The HBCU Vaulting Into Gymnastics History | Crooked Media
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February 21, 2023
What A Day
The HBCU Vaulting Into Gymnastics History

In This Episode

  • Fisk University made history in January when it became the first historically Black college to launch a women’s gymnastics program. Head coach Corrinne Tarver tells us about her journey from being the first Black gymnast to win an all-around NCAA title, to training the next generation of trailblazers.

 

 

TRANSCRIPT

 

 

Juanita Tolliver: It’s Tuesday, February 21st. I’m Juanita Tolliver and this is What A Day, this Black History Month, the What A Day team is excited to bring you stories about Black history that are happening in real time. And we’re excited to follow up our recent conversation about the Netflix documentary Descendant with an exciting story about the Fisk University gymnastics team. Wait, you didn’t know that Fisk had a gymnastics team? Well, let me clue you in. And this was a personal story for me y’all as a Tennessee girl who loves gymnastics. For our listeners who may not know, Fisk University is a 157 year old historically Black liberal arts college in Nashville, Tennessee, that enrolls about 1000 students per year. And this athletic season, the Fisk University Bulldogs became the very first HBCU gymnastics team to ever compete in the NCAA. Which is huge. But with their incredible coach, Corrinne Tarver, it shouldn’t be a surprise. Coach Tarver is not just any coach, y’all. She was a powerhouse gymnast at the University of Georgia, leading them to multiple team titles. And she was the 1989 NCAA all around national champion, the first Black woman to ever win the title. So she knows a thing or two about making Black history. And on top of all of that legacy, she also serves as the Fisk University Athletic director. Honestly, I couldn’t think of a better leader for Fisk Gymnastics in their inaugural season. I had an opportunity to catch up with Coach Tarver between her gymnastics meets to dig into her historic gymnastics team and their season, as well as how now is a great time for Black girls in gymnastics. When we have Olympians like Jordan Chiles and Simone Biles and when Black women filled the entire podium for the first time ever at the 2022 U.S. Gymnastics Championship tournament. I started by asking Coach Tarver what it feels like to be part of that momentum and making Black history in real time. Take a listen to our conversation.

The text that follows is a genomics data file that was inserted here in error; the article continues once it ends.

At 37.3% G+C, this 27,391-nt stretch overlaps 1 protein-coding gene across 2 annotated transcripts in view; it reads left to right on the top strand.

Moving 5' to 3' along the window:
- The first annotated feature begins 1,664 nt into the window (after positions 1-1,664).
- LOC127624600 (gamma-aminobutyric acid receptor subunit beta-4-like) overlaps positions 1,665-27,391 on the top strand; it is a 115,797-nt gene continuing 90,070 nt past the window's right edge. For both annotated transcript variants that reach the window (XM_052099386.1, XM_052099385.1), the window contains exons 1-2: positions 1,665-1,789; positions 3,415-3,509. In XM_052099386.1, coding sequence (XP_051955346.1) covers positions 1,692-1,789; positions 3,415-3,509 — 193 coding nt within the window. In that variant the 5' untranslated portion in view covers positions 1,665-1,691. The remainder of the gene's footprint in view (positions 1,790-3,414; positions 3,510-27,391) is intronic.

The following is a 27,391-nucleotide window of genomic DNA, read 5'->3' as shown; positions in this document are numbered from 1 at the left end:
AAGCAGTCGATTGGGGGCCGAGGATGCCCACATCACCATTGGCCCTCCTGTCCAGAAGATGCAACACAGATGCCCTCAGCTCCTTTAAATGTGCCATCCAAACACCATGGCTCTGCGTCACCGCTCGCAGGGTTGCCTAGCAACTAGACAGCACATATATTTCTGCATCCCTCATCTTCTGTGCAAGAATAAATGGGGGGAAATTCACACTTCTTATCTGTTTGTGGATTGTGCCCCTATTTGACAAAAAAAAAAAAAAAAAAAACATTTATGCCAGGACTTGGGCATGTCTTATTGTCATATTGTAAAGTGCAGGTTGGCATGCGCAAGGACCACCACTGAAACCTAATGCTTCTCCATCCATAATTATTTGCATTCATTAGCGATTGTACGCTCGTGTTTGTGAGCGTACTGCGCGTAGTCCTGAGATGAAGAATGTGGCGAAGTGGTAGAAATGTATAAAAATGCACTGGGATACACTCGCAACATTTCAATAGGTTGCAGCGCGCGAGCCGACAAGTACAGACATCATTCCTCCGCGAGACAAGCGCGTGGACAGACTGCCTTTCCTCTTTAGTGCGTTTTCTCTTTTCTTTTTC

Corrinne Tarver: It’s surreal. You know, I tell people I knew that this was going to be a big deal. I just didn’t know it would be like this big. It’s necessary. It was needed. It’s overdue. But it was still more than I think any of us really expected to have like this much interest in a small college in Nashville with a thousand students. You know, we’re just kind of taking it one day at a time. It’s funny because we get recognized all over. I don’t remember the last time that we’ve flown that we haven’t been recognized in the airport. At first the girls were like, that’s so weird and that’s so creepy that they’re just coming up to us and I said, No, you’re a celebrity now. This is what happens when you’re a celebrity. And we love it and we want that support and we want to bring awareness to HBCUs, to college gymnastics, to women of color in college gymnastics. We have girls on other teams that have come up to either myself or other members of the team and thanked us, even though they love where they’re going to school and they love their gymnastics team and their future alma mater. They are so happy and so proud to have this gymnastics be a part of the NCAA now. There are members of their team that said, hey, you know, thank you for doing this. Thank you for paving the way for, you know, these future young Black gymnasts or minority gymnasts that want to do both an HBCU and gymnastics.